Conversations with women and remembering I am a pacifist

Peanut Butter

I’ve got that feeling, you know?

Like something mammalian has crawled under your abdomen

and then died in the ice age.

And is now perfectly preserved and frozen solid.

I’ve got that feeling, you know?

When you were in a warm bath,

and your body felt all lithe and bendy and right.

Then the plug got pulled out

and you just found yourself stood in the yard somehow, in October.

You’re all shivery and flapping about in the wind

like an old wet sheet.

And you know it’s not that bad.

You know it’s not the worst thing,

but you want comforting.

I am from a small, northern town,

and I’ve spent years trying to flout the stereotypes of that fact.

But now, to hear the heart-warming phrase-

He’s a dickhead love-

do you want me to just knock him the fuck out?

I’m ashamed to say, would be as comforting

as the noise of the kettle coming to boil,

or the opening strains of the Coronation Street theme tune.

I’m not proud.

But I am grateful that the sound of her voice

wrapping cut glass vowels around alarmingly filthy turns of phrase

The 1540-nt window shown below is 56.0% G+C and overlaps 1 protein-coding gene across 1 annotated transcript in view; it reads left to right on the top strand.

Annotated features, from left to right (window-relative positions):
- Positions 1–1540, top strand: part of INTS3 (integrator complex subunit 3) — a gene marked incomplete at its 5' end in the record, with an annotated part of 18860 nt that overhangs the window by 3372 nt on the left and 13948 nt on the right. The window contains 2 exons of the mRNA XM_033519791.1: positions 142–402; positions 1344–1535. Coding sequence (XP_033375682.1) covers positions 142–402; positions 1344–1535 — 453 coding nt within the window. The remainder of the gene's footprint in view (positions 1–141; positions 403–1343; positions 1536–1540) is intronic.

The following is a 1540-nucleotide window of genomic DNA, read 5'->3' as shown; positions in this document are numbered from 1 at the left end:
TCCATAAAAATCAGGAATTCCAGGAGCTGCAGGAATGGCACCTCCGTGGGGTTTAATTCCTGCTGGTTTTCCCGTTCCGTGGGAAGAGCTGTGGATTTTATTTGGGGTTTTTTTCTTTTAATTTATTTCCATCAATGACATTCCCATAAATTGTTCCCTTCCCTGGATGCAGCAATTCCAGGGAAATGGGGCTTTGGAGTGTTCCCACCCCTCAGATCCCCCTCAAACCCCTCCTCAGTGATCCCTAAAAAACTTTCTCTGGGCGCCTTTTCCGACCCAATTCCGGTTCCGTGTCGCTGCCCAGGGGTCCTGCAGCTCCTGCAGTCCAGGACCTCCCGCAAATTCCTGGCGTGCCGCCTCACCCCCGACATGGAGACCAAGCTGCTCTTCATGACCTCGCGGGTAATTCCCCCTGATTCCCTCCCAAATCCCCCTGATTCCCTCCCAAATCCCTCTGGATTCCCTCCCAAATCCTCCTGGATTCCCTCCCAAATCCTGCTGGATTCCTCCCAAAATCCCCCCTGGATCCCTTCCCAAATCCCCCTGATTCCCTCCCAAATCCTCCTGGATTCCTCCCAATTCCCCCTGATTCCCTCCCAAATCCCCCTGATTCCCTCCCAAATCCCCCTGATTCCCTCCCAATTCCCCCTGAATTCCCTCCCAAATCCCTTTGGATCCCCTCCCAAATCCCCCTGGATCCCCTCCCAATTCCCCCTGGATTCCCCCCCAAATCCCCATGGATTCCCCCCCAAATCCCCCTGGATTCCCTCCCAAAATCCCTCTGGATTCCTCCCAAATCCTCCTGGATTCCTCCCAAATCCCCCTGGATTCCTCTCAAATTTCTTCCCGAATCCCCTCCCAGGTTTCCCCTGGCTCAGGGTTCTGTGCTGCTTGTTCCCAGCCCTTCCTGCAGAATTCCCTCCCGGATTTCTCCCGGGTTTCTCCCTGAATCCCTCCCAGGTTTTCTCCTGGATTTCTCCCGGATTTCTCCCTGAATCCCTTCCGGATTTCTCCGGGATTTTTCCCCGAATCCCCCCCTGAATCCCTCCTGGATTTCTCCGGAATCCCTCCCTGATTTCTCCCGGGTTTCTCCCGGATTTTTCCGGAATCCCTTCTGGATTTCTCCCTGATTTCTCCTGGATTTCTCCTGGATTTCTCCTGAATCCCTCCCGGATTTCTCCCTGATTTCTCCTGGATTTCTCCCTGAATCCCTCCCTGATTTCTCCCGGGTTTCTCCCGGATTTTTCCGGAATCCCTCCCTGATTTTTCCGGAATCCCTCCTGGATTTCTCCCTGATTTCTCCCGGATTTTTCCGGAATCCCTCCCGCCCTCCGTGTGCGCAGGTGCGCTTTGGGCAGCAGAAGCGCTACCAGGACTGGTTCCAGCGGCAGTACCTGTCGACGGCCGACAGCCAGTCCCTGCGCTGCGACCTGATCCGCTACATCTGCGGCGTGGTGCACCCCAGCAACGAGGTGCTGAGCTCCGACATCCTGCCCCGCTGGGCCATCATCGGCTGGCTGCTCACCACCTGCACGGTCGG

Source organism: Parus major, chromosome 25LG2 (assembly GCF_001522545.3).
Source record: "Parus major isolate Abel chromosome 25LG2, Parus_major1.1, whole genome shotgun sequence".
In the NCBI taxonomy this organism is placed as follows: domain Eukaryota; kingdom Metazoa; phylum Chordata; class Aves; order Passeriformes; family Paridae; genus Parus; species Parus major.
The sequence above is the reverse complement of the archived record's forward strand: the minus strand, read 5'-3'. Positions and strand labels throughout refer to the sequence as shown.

is steadily thawing the pain in my chest.

We’re tucked up in bed,

and I look at her and think, not for the first time,

how her nose and jaw,

and the line of them,

is sort of like a poem in itself.

And I wonder if it’s shallow

to be glad to be friends with someone so beautiful,

or if I think her so beautiful because she’s my friend.

She reads me a passage from a William Morris book,

and I almost forget myself entirely for a second.

And then she says

drawing on a cigarette

the trouble with men, is that they’re all dogs

and they’ll lick peanut butter off anyone’s privates

 

And I laugh so hard that I honestly think I might be sick.

And she laughs too because it’s not true really,

She’s in love with a good man herself.

And then she laughs again,

because it sort of is true, isn’t it.

I remember this-

that fleeting incitement for violence

is just the need for some tacit evidence of love.

Of not being alone.

And I’ve got that.

She’s fallen asleep

so I fold over the page of her book,

and remember my ten years of earnest pacifism

and how I don’t really,

with any  molecule of me being,

want anyone knocking anyone else out.

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